Obesity greater risk for some cancers than smoking
Author: Ingrid Torjesen
As smoking rates fall and obesity rates rise, Cancer Research UK has warned that excess weight causes more cases of certain cancers than smoking and has urged the government to take action to tackle obesity.
Almost a third of UK adults are obese, and this group now outnumbers people who smoke two to one in the UK.
While smoking is still the nation’s biggest preventable cause of cancer and carries a much higher risk of the disease than obesity, a Cancer Research UK analysis has revealed that being overweight or obese trumps smoking as the leading cause of four different types of cancer. Excess weight causes around 1,900 more cases of bowel cancer than smoking in the UK each year, 1,400 more cases caused of cancer of the kidneys, 460 more cases of cancer of the ovaries and 180 more cases of liver cancer.
Michelle Mitchell, Cancer Research UK’s chief executive, said: "As smoking rates fall and obesity rates rise, we can clearly see the impact on a national health crisis when the government puts policies in place – and when it puts its head in the sand.
"Our children could be a smoke-free generation, but we’ve hit a devastating record high for childhood obesity, and now we need urgent government intervention to end the epidemic. They still have a chance to save lives.
"Scientists have so far identified that obesity causes 13 types of cancer but the mechanisms aren’t fully understood. So further research is needed to find out more about the ways extra body fat can lead to cancer."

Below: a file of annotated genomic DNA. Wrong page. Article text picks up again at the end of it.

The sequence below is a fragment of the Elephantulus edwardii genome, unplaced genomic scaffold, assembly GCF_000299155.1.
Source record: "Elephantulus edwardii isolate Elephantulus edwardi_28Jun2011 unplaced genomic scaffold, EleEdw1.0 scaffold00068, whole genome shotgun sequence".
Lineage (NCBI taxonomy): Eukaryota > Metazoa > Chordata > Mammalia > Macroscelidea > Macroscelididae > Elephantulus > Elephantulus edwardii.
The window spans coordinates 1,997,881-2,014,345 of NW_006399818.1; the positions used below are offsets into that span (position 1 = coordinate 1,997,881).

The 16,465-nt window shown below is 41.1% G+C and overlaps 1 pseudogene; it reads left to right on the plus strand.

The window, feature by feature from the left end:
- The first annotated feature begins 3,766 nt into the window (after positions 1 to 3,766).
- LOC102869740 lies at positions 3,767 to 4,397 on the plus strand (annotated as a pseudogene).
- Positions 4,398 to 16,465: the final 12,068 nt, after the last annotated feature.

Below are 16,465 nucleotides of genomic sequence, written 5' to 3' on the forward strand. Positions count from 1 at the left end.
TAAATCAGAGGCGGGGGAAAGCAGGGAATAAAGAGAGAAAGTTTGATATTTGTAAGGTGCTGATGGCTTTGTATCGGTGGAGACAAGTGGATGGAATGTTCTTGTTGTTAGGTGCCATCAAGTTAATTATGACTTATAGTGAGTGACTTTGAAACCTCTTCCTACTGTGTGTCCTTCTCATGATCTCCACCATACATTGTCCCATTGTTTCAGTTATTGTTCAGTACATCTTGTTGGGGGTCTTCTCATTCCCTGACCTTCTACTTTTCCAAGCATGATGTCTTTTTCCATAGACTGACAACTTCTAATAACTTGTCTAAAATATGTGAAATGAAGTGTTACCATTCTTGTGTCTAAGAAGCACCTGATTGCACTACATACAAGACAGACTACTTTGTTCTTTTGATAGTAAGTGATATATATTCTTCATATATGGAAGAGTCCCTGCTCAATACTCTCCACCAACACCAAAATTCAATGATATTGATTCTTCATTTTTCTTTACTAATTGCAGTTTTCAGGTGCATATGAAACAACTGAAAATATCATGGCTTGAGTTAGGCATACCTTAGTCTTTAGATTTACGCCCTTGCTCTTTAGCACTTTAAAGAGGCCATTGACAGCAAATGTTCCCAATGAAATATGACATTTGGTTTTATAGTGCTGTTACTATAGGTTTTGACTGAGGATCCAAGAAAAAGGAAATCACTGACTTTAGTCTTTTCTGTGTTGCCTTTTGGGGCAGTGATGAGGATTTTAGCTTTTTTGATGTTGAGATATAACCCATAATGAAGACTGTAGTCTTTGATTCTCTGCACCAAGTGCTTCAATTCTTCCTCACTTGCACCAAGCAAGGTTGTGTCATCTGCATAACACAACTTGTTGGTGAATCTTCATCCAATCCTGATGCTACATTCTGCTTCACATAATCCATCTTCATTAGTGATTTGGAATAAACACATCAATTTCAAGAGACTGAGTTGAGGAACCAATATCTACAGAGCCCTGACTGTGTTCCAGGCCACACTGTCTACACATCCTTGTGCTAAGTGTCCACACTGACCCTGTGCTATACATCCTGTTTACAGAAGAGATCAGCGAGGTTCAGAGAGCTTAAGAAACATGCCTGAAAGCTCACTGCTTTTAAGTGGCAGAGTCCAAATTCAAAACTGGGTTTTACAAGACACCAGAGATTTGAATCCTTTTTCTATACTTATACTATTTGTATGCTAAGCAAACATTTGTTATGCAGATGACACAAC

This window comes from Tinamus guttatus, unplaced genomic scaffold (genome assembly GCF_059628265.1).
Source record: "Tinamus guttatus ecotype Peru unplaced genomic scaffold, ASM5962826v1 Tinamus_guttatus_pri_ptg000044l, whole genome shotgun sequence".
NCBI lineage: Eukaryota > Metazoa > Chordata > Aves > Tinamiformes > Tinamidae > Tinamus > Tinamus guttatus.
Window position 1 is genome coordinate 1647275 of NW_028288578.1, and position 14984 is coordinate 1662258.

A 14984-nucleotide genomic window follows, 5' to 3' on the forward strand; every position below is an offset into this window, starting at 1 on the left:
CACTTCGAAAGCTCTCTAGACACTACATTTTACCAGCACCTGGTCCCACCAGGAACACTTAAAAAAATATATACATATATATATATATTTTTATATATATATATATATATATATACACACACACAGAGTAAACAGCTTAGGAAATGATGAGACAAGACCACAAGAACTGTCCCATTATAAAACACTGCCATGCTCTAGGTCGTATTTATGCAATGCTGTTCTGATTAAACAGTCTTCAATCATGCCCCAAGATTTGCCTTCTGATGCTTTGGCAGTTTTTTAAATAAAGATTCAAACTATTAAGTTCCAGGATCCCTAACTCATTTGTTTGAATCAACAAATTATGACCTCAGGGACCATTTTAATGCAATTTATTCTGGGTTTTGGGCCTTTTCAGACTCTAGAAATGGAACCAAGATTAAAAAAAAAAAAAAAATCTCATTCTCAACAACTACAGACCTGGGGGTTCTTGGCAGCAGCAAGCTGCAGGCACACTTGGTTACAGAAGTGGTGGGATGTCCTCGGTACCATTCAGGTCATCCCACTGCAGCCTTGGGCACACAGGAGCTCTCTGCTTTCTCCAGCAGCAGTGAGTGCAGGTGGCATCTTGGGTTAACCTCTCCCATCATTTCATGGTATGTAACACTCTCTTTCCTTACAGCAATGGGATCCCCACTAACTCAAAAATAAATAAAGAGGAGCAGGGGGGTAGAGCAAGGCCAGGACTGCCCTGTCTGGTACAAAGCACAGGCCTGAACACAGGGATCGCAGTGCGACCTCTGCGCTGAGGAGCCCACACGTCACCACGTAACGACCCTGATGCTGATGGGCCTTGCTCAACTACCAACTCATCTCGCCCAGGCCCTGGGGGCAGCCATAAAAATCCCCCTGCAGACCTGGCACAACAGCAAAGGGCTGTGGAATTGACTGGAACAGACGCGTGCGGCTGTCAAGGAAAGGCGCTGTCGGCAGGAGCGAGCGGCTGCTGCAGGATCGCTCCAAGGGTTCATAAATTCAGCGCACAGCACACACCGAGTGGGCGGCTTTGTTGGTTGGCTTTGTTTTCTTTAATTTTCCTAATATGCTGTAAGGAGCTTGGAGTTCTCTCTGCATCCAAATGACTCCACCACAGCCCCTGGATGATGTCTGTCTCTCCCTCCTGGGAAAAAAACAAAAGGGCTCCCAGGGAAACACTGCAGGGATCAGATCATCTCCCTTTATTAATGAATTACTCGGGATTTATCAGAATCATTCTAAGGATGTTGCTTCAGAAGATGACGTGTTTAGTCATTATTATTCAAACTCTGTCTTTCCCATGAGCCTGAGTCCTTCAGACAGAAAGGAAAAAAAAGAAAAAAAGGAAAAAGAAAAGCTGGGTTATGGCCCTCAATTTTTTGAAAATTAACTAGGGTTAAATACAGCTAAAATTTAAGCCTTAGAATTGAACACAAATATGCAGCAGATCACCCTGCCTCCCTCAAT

The charity wants the government to act on its ambition to halve childhood obesity rates by 2030 and introduce a 9pm watershed for junk food adverts on TV and online, alongside other measures such as restricting promotional offers on unhealthy food and drinks. It has also launched a nationwide campaign to increase awareness of the link between obesity and cancer.
Professor Linda Bauld, Cancer Research UK’s prevention expert, said: "There isn’t a silver bullet to reduce obesity, but the huge fall in smoking over the years – partly thanks to advertising and environmental bans – shows that government-led change works. It was needed to tackle sky-high smoking rates, and now the same is true for obesity.”
Professor Dame Parveen Kumar, British Medical Association board of science chair, said: “While we are very much aware of the health risks associated with smoking, less effort has been thrown behind tackling obesity, which is now a major cause of cancer.
“The government is dragging its heels in introducing measures to restrict the advertising and promotion of unhealthy food and drink and, as such, we have reached an all-time high for childhood obesity.
“The severity of this problem must not be underestimated. As well as the pressing need to raise public awareness of the worrying link between obesity and multiple types of cancer, we need to see a reversal of the cuts to public health funding so we can prevent children and adults reaching this critical stage. Failure to do so will continue to cost lives.”